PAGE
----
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What's It Like to Have a Food Addiction?

Amanda Talks Openly About How Weight-Loss Surgery Didn't Cure Her Food Addiction

At her heaviest, Amanda says she weighed 330 pounds. She was depressed, in pain, and deep into her food addiction. Now she's 180 pounds, excited about life, and much happier since she's winning that battle. But she hasn't completely overcome it. Amanda recalls her addiction to food starting at a young age. She says, "I remember being a child and sneaking foods when no one was looking. I would hide food in my room and eat in shame. I would spend all day thinking about food, eat even when I wasn't hungry, and eat past the point of full until it hurt... then I'd eat some more — all while in an almost "blackout" trance."

Her food addiction played a huge role in why she reached 330 pounds at age 20. She made the decision to have weight-loss surgery to help save her life, and says, "I thought the addiction would go away. But it didn't." She hits the gym five to six times a week, eats small portions of healthy foods, but she admits that, "I still struggle every single day. Even after WLS, losing 150lbs, having skin removal, and all of this hard work — I still fight against my own brain. I STILL sneak food at night, give in to my 'trigger foods', and some days I lose control."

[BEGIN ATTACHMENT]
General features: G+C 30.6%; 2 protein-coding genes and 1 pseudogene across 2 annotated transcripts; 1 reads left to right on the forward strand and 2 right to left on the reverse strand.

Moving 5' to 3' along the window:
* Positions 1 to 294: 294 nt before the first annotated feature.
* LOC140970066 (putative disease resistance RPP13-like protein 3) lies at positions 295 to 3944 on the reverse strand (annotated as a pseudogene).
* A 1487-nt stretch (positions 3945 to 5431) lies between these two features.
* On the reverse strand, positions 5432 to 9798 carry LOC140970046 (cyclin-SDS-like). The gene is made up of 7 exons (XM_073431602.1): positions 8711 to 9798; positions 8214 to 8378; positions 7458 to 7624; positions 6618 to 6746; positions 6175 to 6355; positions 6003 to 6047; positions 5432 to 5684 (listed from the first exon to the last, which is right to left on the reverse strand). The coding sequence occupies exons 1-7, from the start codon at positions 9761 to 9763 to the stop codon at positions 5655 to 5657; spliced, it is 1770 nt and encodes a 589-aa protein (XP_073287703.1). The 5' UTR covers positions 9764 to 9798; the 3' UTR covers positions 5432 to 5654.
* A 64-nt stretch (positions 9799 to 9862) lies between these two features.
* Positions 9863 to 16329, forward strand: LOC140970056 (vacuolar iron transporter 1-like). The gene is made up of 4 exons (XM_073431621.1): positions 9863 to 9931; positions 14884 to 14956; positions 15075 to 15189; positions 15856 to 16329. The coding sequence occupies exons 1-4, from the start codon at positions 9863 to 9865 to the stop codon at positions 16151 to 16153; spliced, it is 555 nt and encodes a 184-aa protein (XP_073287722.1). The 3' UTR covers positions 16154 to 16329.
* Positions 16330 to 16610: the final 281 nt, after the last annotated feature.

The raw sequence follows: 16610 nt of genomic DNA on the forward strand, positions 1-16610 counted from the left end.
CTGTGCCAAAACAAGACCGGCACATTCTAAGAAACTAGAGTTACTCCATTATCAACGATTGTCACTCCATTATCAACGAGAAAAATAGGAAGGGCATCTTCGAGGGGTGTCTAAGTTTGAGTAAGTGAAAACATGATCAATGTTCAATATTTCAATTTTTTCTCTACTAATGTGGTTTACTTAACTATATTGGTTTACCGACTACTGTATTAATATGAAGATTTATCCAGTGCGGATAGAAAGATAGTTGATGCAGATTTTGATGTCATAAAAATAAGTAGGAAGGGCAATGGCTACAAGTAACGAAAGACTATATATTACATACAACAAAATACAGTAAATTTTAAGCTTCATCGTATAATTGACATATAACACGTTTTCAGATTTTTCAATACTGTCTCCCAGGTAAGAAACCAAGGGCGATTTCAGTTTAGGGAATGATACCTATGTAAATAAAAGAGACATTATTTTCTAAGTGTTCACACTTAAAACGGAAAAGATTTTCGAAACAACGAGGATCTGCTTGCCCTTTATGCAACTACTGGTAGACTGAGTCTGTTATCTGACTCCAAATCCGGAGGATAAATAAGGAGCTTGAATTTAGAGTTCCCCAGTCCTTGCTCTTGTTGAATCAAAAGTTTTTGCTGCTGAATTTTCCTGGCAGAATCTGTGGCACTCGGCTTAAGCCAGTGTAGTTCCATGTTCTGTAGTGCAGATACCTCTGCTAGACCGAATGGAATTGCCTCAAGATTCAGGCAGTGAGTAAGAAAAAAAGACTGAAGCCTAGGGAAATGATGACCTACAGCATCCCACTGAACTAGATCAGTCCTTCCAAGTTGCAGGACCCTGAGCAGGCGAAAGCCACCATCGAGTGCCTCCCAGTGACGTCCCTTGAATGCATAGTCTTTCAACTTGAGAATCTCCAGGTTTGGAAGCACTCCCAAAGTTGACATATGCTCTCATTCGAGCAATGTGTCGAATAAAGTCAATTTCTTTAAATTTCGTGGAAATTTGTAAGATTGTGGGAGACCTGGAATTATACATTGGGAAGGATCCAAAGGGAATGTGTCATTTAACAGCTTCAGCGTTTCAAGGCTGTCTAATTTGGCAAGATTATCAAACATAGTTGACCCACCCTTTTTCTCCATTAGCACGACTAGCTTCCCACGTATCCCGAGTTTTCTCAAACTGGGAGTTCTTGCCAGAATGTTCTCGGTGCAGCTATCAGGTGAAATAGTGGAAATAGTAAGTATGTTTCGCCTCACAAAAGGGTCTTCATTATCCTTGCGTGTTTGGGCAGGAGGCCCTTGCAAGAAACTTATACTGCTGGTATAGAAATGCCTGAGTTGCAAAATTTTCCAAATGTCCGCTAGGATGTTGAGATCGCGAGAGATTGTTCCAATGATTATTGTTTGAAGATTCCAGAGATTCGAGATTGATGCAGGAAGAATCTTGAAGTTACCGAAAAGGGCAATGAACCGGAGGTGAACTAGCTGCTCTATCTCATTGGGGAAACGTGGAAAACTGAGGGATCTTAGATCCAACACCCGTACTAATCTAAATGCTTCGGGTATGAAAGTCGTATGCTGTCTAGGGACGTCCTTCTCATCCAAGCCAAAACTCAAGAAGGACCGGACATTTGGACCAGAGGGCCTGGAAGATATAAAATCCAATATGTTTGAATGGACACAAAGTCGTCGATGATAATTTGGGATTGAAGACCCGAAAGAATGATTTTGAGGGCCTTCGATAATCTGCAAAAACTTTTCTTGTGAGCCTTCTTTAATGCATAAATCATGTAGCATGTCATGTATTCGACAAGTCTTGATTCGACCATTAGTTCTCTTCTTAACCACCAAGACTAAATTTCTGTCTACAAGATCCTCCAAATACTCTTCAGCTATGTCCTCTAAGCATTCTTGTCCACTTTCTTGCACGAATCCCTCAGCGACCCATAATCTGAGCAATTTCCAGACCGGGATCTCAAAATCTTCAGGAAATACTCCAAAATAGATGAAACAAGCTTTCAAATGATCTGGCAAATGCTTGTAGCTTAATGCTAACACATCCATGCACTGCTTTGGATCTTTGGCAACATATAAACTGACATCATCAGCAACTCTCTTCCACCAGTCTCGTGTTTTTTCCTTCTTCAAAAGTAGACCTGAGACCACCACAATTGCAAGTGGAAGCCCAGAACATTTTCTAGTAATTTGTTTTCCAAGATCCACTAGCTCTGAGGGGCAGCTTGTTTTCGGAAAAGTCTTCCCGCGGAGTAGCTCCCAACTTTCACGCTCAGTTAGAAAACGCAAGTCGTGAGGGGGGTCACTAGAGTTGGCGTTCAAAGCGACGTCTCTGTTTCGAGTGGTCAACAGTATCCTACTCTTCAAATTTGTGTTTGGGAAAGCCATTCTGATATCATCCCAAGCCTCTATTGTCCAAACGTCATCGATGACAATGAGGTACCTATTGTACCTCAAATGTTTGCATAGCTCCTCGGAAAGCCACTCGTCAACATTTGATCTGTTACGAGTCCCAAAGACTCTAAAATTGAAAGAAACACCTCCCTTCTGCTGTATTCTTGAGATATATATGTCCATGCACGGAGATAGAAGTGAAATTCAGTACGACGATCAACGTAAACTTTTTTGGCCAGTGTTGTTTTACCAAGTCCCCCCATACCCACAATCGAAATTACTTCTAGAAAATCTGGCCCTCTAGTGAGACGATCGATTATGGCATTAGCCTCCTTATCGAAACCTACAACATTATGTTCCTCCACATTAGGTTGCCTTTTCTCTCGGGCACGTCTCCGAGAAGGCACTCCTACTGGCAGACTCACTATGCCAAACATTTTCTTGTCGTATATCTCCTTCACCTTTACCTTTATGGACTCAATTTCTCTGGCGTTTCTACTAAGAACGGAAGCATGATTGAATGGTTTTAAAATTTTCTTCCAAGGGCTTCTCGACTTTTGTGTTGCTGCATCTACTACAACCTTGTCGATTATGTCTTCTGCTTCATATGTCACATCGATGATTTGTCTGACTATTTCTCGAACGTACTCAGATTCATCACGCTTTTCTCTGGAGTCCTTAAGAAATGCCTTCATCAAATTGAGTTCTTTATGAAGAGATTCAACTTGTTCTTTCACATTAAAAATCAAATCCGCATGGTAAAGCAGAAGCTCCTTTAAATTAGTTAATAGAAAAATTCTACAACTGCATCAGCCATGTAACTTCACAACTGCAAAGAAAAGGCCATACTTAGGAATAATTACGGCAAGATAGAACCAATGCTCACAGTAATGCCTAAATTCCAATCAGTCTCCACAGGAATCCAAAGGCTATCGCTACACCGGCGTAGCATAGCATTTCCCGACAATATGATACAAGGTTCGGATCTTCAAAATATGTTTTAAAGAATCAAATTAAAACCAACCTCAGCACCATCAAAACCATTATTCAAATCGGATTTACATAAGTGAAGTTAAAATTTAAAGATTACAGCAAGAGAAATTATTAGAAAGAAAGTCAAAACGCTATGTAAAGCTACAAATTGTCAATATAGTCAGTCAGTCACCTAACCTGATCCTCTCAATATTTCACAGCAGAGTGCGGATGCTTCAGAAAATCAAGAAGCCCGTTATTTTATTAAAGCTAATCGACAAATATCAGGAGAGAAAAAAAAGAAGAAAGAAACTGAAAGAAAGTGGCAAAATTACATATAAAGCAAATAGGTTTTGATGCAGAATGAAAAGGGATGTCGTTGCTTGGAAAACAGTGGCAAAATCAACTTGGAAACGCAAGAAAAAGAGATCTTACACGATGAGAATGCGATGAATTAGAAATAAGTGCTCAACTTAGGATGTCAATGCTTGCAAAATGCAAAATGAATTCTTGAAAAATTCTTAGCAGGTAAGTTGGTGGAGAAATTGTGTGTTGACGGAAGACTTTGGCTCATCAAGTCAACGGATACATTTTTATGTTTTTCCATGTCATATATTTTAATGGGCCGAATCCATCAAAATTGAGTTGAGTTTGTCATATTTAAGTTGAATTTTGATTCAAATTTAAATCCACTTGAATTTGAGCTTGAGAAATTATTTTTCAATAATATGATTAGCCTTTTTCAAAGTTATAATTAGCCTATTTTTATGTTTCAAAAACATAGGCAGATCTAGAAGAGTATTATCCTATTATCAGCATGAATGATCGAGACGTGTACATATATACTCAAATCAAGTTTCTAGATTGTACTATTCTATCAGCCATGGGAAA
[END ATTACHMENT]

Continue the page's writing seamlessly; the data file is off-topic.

If you've never battled an eating disorder like food addiction, Amanda shares, "you might not understand the frustration of your mind sabotaging your every effort." She wants you to know that even though you feel alone and ashamed, other people are going through this, too, and they understand. "As long as you're fighting to be better — even if some days or weeks or MONTHS you just give in — YOU ARE STILL AMAZING AND STRONG. You may not win every battle, but you can win the war."

If you or a loved one are in need of any help with food addiction, the Overeaters Anonymous website has several resources.

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